- Associated Press - Tuesday, January 13, 2015

LOUISVILLE, Ky. (AP) - Former Kentucky Supreme Court Justice Will T. Scott kicked off his campaign for governor on Tuesday by selecting a former rural sheriff as his running mate and endorsing expanded gambling as a way to raise money to meet Kentucky’s public pension obligations.

Scott, a Republican, introduced former four-term Menifee County Sheriff Rodney Coffey as his lieutenant gubernatorial candidate.

His choice matches two eastern Kentuckians on the same ticket, but Scott downplayed the lack of geographical balance. He said his ideas will appeal to voters and touted Coffey’s statewide experience as a former president of the Kentucky Sheriff’s Association.

“This may not be your typical run for governor,” Coffey said. “But I tell you what you do have here today: You have two men who love the Lord, who love Kentucky and know firsthand what the suffering is that’s going on across the state and are willing to do something about it.”

Scott, a Pike County native, said he supports amending Kentucky’s constitution to legalize casino-style gambling as a way to generate big sums of money to deal with the state’s ongoing problems in meeting its pension obligations. Scott estimated that license fees for five casinos would generate $125 million in the first year, and that casino-style gambling would produce as much as $250 million in state revenues per year.

The proposal would earmark most of the money to pay down the state’s unfunded pension liabilities, Scott said. Racetracks would be in line to get four of the licenses, which would boost the state’s horse racing industry, Scott said. He stopped short of saying where the fifth license would go.

A small portion of gambling-related revenue would go to help “isolated, elderly people” pay their heating bills, Scott said.

Scott acknowledged many rural residents oppose expanded gambling for religious reasons. But he predicted he could sell the plan as a way to eventually free the state from its long-running pension woes.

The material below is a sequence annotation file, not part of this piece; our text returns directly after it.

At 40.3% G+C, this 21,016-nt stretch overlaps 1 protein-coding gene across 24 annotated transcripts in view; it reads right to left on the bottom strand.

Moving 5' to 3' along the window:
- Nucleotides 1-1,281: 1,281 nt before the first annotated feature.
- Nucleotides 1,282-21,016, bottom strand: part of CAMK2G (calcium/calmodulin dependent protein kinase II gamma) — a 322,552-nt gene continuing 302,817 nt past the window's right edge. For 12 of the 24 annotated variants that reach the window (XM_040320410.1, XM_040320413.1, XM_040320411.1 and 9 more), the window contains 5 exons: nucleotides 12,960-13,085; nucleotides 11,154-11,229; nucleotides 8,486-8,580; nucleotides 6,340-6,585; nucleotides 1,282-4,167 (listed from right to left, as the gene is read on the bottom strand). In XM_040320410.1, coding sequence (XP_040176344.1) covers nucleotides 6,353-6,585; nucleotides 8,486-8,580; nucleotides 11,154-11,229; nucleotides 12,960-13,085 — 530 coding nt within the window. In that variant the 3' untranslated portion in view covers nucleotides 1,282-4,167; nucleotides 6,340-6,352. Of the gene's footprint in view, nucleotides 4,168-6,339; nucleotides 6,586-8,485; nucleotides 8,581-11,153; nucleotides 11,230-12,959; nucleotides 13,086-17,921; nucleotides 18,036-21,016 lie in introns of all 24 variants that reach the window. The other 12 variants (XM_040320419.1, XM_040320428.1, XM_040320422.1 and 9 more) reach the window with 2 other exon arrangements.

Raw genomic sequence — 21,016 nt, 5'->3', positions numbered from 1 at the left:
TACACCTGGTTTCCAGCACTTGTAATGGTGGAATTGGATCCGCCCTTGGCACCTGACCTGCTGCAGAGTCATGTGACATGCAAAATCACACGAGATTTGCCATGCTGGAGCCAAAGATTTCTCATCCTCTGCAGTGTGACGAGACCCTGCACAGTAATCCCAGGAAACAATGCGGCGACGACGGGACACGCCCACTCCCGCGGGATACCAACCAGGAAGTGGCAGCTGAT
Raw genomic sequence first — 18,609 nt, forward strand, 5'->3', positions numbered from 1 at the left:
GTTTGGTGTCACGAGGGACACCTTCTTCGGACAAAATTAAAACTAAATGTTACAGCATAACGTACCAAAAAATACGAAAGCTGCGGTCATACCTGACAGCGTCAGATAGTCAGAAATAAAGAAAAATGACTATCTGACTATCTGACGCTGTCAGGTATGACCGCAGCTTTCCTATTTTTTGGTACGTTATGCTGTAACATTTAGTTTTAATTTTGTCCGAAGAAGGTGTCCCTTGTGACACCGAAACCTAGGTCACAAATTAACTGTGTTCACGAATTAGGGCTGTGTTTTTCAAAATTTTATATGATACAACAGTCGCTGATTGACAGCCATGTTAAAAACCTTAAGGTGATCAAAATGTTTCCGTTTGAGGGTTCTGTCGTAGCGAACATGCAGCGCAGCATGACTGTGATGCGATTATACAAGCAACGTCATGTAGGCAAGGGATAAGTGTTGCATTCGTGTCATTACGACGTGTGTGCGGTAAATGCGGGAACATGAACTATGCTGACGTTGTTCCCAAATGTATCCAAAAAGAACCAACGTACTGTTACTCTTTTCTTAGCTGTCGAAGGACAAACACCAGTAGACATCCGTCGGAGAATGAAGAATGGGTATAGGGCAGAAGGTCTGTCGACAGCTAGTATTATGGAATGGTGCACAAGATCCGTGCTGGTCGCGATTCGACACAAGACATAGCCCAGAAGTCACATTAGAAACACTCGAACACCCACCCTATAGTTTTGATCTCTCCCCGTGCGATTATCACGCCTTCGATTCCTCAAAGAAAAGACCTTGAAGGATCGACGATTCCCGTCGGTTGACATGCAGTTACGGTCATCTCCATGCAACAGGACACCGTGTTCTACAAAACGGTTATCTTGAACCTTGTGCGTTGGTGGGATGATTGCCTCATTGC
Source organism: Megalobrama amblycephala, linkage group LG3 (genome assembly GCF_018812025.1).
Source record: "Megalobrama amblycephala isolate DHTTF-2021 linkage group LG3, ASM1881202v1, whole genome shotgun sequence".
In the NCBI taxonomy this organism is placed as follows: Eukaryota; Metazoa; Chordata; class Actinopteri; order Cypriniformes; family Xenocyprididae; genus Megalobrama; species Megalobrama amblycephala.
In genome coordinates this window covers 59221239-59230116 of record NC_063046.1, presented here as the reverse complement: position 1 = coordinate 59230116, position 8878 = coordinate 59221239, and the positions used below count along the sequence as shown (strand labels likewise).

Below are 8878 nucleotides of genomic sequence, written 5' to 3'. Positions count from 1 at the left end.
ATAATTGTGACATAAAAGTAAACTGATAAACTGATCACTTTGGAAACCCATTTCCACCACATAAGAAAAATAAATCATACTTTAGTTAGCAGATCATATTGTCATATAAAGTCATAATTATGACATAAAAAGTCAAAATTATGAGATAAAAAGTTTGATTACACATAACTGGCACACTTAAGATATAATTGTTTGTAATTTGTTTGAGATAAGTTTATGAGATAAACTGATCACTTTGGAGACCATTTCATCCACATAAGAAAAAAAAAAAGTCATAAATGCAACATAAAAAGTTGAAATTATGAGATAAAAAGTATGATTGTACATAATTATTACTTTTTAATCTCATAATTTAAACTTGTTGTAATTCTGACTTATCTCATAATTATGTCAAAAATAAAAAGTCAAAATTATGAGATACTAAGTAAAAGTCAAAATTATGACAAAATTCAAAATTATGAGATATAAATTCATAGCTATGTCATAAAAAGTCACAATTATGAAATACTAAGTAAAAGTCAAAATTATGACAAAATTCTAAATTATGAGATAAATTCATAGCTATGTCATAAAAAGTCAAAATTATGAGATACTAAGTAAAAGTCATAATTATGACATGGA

“We do understand obligations and promises,” he said. “And I believe the people, if they have the right to choose, based upon the plan I’ve said, will vote to keep a promise and vote to take care of that unfunded liability.”

Expanded gambling proponents say Kentucky is losing money going to casinos in neighboring states. Democratic Gov. Steve Beshear made expanded gambling a centerpiece of his campaigns but has been unable to get such legislation through the General Assembly.

Beshear is in his second term and can’t serve again because of term limits.

Scott, 67, stepped down from the state’s highest court at the end of 2014. He is the third Republican to enter this year’s wide-open gubernatorial race. The other GOP hopefuls are state Agriculture Commissioner James Comer and former Louisville councilman Hal Heiner. Democrats in the race are state Attorney General Jack Conway and former congressional candidate Geoff Young.

Scott said he wasn’t worried about the big head start Comer and Heiner got in fundraising and organizing.

“You all will never have seen a campaigner like me,” he told reporters after his announcement.

Scott also made a pitch for charter schools and a lower corporate income tax rate in his announcement Tuesday in the cold in downtown Louisville.

Adding charter schools to Kentucky’s education system would give families more freedom in charting their children’s path, he said. The competition would be beneficial for public schools, he said.

“They will react, and we’ll get better school systems,” Scott said.

A gradual lowering of the state’s corporate income tax rate would improve Kentucky’s competitiveness in attracting new business without hurting the state budget, he said.

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